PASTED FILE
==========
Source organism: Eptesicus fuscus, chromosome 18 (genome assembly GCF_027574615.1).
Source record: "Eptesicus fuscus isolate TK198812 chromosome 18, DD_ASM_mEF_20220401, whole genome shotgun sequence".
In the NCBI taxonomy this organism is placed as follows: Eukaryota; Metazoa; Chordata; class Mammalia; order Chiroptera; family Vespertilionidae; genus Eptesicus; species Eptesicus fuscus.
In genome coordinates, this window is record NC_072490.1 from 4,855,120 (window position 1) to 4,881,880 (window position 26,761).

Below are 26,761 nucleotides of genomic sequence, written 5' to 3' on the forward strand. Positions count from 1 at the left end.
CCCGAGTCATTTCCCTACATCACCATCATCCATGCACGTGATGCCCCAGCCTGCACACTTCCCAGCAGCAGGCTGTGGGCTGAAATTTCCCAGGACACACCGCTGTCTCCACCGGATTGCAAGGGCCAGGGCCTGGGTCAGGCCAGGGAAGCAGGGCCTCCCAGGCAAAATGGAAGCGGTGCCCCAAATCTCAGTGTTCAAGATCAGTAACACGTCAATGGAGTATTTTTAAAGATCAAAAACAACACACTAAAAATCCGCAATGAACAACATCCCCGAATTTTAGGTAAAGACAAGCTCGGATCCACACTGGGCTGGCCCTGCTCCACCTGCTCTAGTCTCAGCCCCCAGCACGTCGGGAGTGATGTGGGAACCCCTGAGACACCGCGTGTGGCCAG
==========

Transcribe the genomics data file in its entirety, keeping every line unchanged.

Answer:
Source organism: Eptesicus fuscus, chromosome 18 (genome assembly GCF_027574615.1).
Source record: "Eptesicus fuscus isolate TK198812 chromosome 18, DD_ASM_mEF_20220401, whole genome shotgun sequence".
In the NCBI taxonomy this organism is placed as follows: Eukaryota; Metazoa; Chordata; class Mammalia; order Chiroptera; family Vespertilionidae; genus Eptesicus; species Eptesicus fuscus.
In genome coordinates, this window is record NC_072490.1 from 4,855,120 (window position 1) to 4,881,880 (window position 26,761).

Below are 26,761 nucleotides of genomic sequence, written 5' to 3' on the forward strand. Positions count from 1 at the left end.
CCCGAGTCATTTCCCTACATCACCATCATCCATGCACGTGATGCCCCAGCCTGCACACTTCCCAGCAGCAGGCTGTGGGCTGAAATTTCCCAGGACACACCGCTGTCTCCACCGGATTGCAAGGGCCAGGGCCTGGGTCAGGCCAGGGAAGCAGGGCCTCCCAGGCAAAATGGAAGCGGTGCCCCAAATCTCAGTGTTCAAGATCAGTAACACGTCAATGGAGTATTTTTAAAGATCAAAAACAACACACTAAAAATCCGCAATGAACAACATCCCCGAATTTTAGGTAAAGACAAGCTCGGATCCACACTGGGCTGGCCCTGCTCCACCTGCTCTAGTCTCAGCCCCCAGCACGTCGGGAGTGATGTGGGAACCCCTGAGACACCGCGTGTGGCCAG